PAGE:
• Trelawney

    I agree that it feels good to be followed. But, I’m also aware that a lot of people tweet about things that aren’t relevant to the areas I’m most interested in. I tweet haiku because I love writing haiku. But, my business is marketing, social media, technical writing, etc. So, the content that I send out and RT is along those lines. Some of the folks who follow me just like my haiku, and I love that. But if what they tweet about doesn’t align with my work life at all, then I don’t follow back. Sometimes I follow from my personal account, but it’s rare. I’m nowhere near the numbers you are Chris, so I’m still trying to actually read a decent percentage of what comes in every day.

  • Trelawney

    I agree that it feels good to be followed. But, I’m also aware that a lot of people tweet about things that aren’t relevant to the areas I’m most interested in. I tweet haiku because I love writing haiku. But, my business is marketing, social media, technical writing, etc. So, the content that I send out and RT is along those lines. Some of the folks who follow me just like my haiku, and I love that. But if what they tweet about doesn’t align with my work life at all, then I don’t follow back. Sometimes I follow from my personal account, but it’s rare. I’m nowhere near the numbers you are Chris, so I’m still trying to actually read a decent percentage of what comes in every day.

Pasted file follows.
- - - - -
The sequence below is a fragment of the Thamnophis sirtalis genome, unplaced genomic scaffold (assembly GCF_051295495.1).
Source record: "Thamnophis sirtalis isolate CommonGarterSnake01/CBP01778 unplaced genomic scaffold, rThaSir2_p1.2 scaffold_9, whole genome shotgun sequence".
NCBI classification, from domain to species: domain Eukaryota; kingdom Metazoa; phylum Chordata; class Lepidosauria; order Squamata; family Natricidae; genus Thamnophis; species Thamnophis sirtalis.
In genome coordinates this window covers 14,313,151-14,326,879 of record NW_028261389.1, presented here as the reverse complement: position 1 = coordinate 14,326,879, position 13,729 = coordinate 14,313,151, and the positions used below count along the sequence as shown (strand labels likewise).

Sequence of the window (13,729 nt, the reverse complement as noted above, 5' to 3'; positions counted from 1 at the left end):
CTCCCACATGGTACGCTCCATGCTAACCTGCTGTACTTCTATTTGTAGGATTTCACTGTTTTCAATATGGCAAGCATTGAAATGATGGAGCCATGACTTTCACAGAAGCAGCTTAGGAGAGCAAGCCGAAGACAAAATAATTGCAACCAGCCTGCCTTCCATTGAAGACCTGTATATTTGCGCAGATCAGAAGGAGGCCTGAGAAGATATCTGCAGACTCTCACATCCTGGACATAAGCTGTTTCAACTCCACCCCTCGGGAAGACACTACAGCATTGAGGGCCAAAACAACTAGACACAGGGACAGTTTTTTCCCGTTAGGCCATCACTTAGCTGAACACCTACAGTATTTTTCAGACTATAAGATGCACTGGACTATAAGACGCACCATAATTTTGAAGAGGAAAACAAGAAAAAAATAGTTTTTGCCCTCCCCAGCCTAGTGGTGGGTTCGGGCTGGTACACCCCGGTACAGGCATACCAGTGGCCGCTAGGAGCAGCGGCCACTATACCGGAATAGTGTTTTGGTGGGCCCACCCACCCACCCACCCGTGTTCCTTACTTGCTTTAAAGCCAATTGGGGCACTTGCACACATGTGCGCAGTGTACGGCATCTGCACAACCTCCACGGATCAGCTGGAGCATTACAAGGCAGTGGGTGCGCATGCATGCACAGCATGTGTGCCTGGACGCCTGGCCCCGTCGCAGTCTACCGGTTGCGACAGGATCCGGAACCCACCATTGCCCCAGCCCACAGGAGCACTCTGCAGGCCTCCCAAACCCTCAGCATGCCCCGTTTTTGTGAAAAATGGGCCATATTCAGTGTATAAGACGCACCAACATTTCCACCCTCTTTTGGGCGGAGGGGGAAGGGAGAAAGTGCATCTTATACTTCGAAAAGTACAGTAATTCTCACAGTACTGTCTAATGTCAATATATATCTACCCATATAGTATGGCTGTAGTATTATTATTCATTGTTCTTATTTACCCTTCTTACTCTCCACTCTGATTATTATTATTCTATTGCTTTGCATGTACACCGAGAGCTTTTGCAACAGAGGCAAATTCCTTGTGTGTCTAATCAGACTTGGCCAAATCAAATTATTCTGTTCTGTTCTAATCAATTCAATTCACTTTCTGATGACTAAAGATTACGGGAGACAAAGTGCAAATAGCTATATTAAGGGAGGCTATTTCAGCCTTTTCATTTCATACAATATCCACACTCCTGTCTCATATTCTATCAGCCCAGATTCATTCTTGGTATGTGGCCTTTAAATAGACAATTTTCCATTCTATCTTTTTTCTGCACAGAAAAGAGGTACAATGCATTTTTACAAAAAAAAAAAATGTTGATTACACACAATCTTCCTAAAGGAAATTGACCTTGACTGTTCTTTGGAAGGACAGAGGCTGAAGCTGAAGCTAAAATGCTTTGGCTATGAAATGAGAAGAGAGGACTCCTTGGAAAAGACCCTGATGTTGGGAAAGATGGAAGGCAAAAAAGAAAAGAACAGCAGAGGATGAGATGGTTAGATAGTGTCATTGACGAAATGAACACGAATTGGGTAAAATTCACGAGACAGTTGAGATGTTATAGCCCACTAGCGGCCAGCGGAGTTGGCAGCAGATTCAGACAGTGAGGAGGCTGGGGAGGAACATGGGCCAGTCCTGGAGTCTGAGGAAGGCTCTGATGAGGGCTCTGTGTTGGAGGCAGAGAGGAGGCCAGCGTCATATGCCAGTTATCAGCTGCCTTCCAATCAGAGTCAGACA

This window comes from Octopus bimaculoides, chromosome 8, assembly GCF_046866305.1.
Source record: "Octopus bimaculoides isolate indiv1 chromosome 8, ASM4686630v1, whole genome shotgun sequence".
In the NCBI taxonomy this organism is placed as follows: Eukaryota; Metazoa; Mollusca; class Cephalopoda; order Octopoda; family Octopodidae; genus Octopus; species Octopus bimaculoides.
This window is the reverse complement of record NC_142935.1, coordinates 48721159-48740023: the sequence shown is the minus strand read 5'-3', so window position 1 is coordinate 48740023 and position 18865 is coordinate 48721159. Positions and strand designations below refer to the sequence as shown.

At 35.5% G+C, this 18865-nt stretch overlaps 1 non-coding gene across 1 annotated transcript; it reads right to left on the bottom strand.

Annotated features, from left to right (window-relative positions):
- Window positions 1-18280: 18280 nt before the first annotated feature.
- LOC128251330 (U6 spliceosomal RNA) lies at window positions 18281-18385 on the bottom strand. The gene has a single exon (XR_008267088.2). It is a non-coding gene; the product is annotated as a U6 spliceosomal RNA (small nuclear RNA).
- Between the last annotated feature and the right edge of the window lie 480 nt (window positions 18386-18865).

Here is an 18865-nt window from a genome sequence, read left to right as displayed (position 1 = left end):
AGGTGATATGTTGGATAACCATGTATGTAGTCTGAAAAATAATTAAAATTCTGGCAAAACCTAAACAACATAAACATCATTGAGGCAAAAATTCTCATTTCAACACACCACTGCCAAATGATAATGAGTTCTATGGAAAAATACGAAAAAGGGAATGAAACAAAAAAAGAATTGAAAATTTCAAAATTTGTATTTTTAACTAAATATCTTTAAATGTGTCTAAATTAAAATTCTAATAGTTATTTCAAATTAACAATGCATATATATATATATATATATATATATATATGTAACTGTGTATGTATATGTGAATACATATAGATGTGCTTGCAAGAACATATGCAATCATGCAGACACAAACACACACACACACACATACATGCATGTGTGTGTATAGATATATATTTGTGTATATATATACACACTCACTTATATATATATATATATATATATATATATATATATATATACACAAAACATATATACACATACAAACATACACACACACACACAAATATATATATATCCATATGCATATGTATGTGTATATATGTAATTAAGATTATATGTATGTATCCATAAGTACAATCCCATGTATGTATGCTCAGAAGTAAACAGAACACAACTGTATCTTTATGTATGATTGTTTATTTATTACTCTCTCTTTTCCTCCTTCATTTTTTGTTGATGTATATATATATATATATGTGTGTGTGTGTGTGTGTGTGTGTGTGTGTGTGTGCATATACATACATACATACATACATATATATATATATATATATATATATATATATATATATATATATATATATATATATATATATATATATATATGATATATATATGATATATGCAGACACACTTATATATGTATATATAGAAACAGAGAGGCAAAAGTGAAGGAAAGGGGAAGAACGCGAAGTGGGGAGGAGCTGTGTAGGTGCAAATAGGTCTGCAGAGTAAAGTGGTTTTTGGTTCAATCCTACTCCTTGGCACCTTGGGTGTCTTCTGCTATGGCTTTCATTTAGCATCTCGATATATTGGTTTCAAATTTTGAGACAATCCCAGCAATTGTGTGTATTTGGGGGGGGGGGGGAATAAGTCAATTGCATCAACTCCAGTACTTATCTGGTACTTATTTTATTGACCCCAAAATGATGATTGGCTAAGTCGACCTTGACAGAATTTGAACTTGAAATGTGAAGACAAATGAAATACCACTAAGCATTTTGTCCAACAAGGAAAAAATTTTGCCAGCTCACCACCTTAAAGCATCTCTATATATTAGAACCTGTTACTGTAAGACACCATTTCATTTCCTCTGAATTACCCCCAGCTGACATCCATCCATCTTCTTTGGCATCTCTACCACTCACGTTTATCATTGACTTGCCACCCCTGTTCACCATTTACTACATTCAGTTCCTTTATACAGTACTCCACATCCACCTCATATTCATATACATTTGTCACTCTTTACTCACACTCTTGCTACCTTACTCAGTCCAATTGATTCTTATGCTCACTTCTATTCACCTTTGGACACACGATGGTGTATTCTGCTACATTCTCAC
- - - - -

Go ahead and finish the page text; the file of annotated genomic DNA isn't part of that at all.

• Ellie

    Funny. This topic has been on my mind all week. I fall on the side of following people who interest me or who I can learn from but was intrigued when Ken Blanchard followed me first and blogged about the probable connections in my network that led to that follow. (I did follow him back, BTW ;-} and he dm’d that he loved my post. Then today I wrote this curmudgeonly post from an Emily Post etiquette perspective about a stranger who used a LinkedIn invitation to pitch herself as a potential employee. That made me feel protective of my LinkedIn network. I didn’t want to let someone into my circle who might spam my peeps. I did try to communicate with that person though to explain my thinking. Social media is a mixed emotion thing for many of us judging by the comments I’ve read here. We love the idea of community, conversation, and inclusion and are also tempted by the possibility of scaling it all for marketing purposes. Sounds like real life to me!